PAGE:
Which leads to the central question of fiscal reform and the world's banking industry which is patently no longer suited to the globalized reality of today's economy.  So the question that arises is: how to address the failings of the system and the systemic inflation, under-employment and lack of economic sustainability of many nation states?

Here is one voice who seems to know what to do and, more importantly, what not to do.

Thursday, November 03, 2011

Matt Ridley on heresy

Very happy to assist in disseminating this excellent talk by Matt Ridley.   One of the most erudite public speakers on environmental issues, Matt is speaking about scientific heresy, which naturally enough leads him to discuss climate.

He states:

  • let me be quite clear. I am not a “denier”. I fully accept that carbon dioxide is a greenhouse gas, the climate has been warming and that man is very likely to be at least partly responsible.
  • So what’s the problem? The problem is that you can accept all the basic tenets of greenhouse physics and still conclude that the threat of a dangerously large warming is so improbable as to be negligible, while the threat of real harm from climate-mitigation policies is already so high as to be worrying, that the cure is proving far worse than the disease is ever likely to be. Or as I put it once, we may be putting a tourniquet round our necks to stop a nosebleed.
  • I’ve looked and looked but I cannot find one piece of data – as opposed to a model – that shows either unprecedented change or change is that is anywhere close to causing real harm.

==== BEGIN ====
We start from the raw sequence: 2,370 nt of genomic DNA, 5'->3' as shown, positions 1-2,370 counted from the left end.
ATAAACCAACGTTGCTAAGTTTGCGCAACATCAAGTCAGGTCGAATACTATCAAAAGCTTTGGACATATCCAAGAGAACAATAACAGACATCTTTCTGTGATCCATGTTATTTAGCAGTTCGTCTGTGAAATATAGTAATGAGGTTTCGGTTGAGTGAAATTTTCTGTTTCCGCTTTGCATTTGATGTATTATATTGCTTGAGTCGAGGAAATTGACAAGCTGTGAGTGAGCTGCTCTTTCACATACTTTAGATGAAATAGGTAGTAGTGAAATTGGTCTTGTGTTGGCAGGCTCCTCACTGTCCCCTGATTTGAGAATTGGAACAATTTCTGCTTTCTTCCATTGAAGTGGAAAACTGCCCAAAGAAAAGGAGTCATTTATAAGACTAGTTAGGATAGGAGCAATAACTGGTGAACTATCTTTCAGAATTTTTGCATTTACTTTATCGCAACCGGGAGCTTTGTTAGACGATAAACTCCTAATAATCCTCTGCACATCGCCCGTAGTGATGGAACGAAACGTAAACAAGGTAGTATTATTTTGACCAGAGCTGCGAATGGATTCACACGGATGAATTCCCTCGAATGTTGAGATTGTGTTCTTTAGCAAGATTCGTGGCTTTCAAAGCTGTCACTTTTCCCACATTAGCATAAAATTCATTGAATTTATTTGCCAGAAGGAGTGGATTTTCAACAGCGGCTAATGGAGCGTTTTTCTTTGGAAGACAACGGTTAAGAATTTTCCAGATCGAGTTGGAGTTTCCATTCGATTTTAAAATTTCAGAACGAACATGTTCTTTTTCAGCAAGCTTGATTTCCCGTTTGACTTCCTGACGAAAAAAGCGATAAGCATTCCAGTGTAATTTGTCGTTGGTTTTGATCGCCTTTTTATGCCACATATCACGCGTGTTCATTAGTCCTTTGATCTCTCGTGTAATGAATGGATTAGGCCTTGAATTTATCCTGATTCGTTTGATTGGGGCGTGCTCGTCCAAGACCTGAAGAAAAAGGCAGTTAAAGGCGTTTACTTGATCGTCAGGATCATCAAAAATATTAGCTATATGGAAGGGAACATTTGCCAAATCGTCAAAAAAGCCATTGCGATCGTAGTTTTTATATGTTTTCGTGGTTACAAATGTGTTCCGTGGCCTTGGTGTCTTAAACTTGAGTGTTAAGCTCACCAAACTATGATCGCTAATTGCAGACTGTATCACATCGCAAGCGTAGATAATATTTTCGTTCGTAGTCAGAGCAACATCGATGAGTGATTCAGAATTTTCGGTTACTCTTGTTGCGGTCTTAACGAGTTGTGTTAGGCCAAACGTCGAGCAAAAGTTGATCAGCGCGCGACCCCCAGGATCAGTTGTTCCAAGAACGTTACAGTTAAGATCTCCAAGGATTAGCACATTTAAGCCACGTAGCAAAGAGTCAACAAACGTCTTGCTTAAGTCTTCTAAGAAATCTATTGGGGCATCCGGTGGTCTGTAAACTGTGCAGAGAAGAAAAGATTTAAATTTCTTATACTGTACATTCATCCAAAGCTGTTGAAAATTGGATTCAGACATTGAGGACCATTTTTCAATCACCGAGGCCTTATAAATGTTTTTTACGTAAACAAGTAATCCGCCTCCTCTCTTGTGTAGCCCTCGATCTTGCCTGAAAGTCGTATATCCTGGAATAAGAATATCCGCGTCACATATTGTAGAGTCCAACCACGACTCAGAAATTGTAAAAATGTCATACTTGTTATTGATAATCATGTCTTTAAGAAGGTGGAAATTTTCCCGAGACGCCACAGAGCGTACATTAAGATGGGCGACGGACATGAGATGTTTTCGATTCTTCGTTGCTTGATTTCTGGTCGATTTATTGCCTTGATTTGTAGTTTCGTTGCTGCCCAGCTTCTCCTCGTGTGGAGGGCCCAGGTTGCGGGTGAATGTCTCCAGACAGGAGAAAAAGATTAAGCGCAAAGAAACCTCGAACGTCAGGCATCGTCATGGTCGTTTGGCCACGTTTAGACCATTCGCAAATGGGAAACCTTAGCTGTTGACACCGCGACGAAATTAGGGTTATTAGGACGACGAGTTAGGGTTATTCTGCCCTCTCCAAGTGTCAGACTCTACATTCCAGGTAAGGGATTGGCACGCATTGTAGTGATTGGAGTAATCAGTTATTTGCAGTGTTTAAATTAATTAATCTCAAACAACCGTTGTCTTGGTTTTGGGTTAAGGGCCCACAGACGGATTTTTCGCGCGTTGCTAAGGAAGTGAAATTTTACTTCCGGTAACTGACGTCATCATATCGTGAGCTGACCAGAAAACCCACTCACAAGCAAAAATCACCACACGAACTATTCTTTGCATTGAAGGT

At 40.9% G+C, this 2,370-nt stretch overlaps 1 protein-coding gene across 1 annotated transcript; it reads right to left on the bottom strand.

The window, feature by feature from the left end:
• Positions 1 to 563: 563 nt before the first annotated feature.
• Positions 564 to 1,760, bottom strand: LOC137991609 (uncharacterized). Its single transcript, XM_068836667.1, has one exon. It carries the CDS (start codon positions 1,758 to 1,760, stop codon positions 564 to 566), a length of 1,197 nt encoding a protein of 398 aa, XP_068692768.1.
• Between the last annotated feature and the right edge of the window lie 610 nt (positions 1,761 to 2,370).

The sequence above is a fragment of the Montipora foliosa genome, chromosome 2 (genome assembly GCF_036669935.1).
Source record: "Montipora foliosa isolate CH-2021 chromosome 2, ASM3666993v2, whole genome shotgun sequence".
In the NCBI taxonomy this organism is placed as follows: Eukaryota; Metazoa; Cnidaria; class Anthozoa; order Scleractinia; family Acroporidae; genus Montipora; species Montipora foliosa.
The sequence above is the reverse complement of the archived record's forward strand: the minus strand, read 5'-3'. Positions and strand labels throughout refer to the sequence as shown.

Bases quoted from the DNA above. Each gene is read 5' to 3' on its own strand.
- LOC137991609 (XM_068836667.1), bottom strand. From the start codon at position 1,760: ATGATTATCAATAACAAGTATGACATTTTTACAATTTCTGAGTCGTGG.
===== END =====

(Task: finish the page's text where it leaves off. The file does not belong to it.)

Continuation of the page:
• A theory so flexible it can rationalize any outcome is a pseudoscientific theory.
  • So to say there is a consensus about some global warming is true; to say there is a consensus about dangerous global warming is false.
  • We are below even the zero-emission path expected by the IPCC in 1990*
  • Does it matter? Suppose I am right that much of what passes for mainstream climate science is now infested with pseudoscience, buttressed by a bad case of confirmation bias, reliant on wishful thinking, given a free pass by biased reporting and dogmatically intolerant of dissent. So what?
His "so what?" conclusion is that, yes, it does matter a great deal.  Stasism relies upon the perpetuation and indoctrination of conformity.  Politicization of science is conducted to provide the desire for stasist control of society with a sheen of compelling logic and self interest.  The present climate debate is fraudulent in that it less about the integrity of the sconce and more about the manipulation of society for the purposes of elitist social engineering.